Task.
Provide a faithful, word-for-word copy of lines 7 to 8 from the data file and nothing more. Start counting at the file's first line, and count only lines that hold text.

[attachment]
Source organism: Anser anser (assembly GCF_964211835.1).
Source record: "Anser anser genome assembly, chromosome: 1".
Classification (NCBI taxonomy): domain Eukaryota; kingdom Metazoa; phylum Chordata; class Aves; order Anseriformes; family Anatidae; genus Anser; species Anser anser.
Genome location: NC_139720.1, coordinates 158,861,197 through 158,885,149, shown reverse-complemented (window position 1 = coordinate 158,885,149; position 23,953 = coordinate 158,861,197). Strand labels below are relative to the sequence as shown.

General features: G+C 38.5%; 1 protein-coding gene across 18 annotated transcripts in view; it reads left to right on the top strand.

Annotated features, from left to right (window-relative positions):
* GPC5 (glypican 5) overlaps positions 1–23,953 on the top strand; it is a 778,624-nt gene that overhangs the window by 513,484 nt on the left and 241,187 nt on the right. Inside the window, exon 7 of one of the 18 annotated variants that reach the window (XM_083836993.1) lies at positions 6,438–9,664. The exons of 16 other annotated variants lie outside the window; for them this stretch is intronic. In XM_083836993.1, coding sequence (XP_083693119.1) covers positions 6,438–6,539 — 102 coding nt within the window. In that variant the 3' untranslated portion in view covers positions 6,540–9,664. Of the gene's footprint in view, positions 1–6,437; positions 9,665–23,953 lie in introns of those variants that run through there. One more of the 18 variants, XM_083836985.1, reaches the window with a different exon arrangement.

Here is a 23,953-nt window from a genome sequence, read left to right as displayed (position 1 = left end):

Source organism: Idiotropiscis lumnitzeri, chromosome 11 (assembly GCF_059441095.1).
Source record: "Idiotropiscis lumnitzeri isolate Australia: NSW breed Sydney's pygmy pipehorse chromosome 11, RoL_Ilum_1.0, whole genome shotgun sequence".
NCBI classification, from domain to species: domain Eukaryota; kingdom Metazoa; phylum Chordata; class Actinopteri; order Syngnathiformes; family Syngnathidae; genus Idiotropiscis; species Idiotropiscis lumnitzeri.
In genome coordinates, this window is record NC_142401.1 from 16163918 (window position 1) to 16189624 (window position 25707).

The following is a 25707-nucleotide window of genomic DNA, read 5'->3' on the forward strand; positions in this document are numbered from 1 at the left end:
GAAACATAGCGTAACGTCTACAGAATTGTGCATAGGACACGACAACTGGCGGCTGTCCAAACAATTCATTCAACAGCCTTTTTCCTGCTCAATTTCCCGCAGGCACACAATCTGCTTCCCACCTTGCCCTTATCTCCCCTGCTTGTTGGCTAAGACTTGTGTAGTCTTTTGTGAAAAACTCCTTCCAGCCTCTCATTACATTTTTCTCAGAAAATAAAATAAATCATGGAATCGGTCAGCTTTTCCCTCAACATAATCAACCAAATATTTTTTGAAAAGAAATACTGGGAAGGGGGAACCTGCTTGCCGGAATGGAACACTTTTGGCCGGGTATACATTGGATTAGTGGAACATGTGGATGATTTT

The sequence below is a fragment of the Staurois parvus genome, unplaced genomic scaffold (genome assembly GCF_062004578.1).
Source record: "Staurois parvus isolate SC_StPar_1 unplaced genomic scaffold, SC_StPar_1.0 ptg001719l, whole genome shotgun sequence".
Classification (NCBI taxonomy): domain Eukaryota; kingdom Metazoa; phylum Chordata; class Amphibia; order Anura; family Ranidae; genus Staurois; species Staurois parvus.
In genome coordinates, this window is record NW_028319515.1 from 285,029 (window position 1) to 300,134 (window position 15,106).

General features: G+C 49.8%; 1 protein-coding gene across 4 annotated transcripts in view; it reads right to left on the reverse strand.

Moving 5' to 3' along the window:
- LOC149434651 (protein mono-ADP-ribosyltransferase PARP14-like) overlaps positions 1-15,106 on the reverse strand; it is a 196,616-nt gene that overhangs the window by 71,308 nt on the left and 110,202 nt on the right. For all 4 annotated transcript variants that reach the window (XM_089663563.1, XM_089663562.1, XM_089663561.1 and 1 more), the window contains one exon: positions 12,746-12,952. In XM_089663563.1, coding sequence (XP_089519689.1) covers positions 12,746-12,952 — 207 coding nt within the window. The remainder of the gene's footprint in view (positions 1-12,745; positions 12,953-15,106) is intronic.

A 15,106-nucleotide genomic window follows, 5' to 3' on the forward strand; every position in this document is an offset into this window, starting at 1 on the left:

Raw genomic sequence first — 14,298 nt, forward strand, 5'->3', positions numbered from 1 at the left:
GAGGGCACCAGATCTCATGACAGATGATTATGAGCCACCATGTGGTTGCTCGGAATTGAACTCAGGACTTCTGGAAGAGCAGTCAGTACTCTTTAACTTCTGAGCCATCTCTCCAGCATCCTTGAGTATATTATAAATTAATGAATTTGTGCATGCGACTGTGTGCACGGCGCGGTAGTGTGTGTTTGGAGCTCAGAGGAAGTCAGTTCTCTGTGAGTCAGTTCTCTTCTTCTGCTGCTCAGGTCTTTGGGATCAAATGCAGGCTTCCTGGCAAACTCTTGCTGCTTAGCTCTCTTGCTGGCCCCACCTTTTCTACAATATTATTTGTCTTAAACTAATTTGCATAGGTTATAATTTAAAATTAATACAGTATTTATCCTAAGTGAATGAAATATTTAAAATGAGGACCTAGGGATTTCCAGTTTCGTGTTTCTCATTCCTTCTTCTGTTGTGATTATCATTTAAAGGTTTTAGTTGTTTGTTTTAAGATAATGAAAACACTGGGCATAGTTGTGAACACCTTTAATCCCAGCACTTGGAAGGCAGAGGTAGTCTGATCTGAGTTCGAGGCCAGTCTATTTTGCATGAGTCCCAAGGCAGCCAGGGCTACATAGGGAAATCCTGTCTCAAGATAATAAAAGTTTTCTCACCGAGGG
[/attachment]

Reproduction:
* GPC5 (glypican 5) overlaps positions 1–23,953 on the top strand; it is a 778,624-nt gene that overhangs the window by 513,484 nt on the left and 241,187 nt on the right. Inside the window, exon 7 of one of the 18 annotated variants that reach the window (XM_083836993.1) lies at positions 6,438–9,664. The exons of 16 other annotated variants lie outside the window; for them this stretch is intronic. In XM_083836993.1, coding sequence (XP_083693119.1) covers positions 6,438–6,539 — 102 coding nt within the window. In that variant the 3' untranslated portion in view covers positions 6,540–9,664. Of the gene's footprint in view, positions 1–6,437; positions 9,665–23,953 lie in introns of those variants that run through there. One more of the 18 variants, XM_083836985.1, reaches the window with a different exon arrangement.

Here is a 23,953-nt window from a genome sequence, read left to right as displayed (position 1 = left end):